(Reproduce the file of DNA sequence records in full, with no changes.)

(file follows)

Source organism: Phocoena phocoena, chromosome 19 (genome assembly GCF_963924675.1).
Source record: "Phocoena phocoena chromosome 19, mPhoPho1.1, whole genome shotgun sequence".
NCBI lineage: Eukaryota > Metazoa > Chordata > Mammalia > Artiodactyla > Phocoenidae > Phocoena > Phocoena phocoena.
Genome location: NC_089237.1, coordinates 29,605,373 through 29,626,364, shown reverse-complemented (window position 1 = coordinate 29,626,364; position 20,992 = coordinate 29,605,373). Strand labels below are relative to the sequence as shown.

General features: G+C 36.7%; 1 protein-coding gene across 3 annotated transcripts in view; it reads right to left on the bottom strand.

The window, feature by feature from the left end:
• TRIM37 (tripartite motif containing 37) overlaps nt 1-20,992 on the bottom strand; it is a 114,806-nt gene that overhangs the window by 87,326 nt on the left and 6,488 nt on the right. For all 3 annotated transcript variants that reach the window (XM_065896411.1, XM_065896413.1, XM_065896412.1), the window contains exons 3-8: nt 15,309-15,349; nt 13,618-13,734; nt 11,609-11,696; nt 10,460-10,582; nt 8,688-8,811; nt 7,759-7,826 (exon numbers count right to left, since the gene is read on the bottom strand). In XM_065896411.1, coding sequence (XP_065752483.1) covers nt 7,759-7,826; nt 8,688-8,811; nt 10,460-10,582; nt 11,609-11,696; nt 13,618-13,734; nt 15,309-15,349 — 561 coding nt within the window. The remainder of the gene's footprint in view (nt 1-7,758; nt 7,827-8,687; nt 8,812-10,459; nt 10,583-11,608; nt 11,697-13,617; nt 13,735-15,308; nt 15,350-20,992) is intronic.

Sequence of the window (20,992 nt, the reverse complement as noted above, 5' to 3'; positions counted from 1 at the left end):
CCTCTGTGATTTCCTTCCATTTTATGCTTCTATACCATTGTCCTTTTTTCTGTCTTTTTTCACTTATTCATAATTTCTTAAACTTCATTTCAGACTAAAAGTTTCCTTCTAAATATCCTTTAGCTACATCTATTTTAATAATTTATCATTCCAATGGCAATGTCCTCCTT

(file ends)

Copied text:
Source organism: Phocoena phocoena, chromosome 19 (genome assembly GCF_963924675.1).
Source record: "Phocoena phocoena chromosome 19, mPhoPho1.1, whole genome shotgun sequence".
NCBI lineage: Eukaryota > Metazoa > Chordata > Mammalia > Artiodactyla > Phocoenidae > Phocoena > Phocoena phocoena.
Genome location: NC_089237.1, coordinates 29,605,373 through 29,626,364, shown reverse-complemented (window position 1 = coordinate 29,626,364; position 20,992 = coordinate 29,605,373). Strand labels below are relative to the sequence as shown.

General features: G+C 36.7%; 1 protein-coding gene across 3 annotated transcripts in view; it reads right to left on the bottom strand.

The window, feature by feature from the left end:
• TRIM37 (tripartite motif containing 37) overlaps nt 1-20,992 on the bottom strand; it is a 114,806-nt gene that overhangs the window by 87,326 nt on the left and 6,488 nt on the right. For all 3 annotated transcript variants that reach the window (XM_065896411.1, XM_065896413.1, XM_065896412.1), the window contains exons 3-8: nt 15,309-15,349; nt 13,618-13,734; nt 11,609-11,696; nt 10,460-10,582; nt 8,688-8,811; nt 7,759-7,826 (exon numbers count right to left, since the gene is read on the bottom strand). In XM_065896411.1, coding sequence (XP_065752483.1) covers nt 7,759-7,826; nt 8,688-8,811; nt 10,460-10,582; nt 11,609-11,696; nt 13,618-13,734; nt 15,309-15,349 — 561 coding nt within the window. The remainder of the gene's footprint in view (nt 1-7,758; nt 7,827-8,687; nt 8,812-10,459; nt 10,583-11,608; nt 11,697-13,617; nt 13,735-15,308; nt 15,350-20,992) is intronic.

Sequence of the window (20,992 nt, the reverse complement as noted above, 5' to 3'; positions counted from 1 at the left end):
CCTCTGTGATTTCCTTCCATTTTATGCTTCTATACCATTGTCCTTTTTTCTGTCTTTTTTCACTTATTCATAATTTCTTAAACTTCATTTCAGACTAAAAGTTTCCTTCTAAATATCCTTTAGCTACATCTATTTTAATAATTTATCATTCCAATGGCAATGTCCTCCTT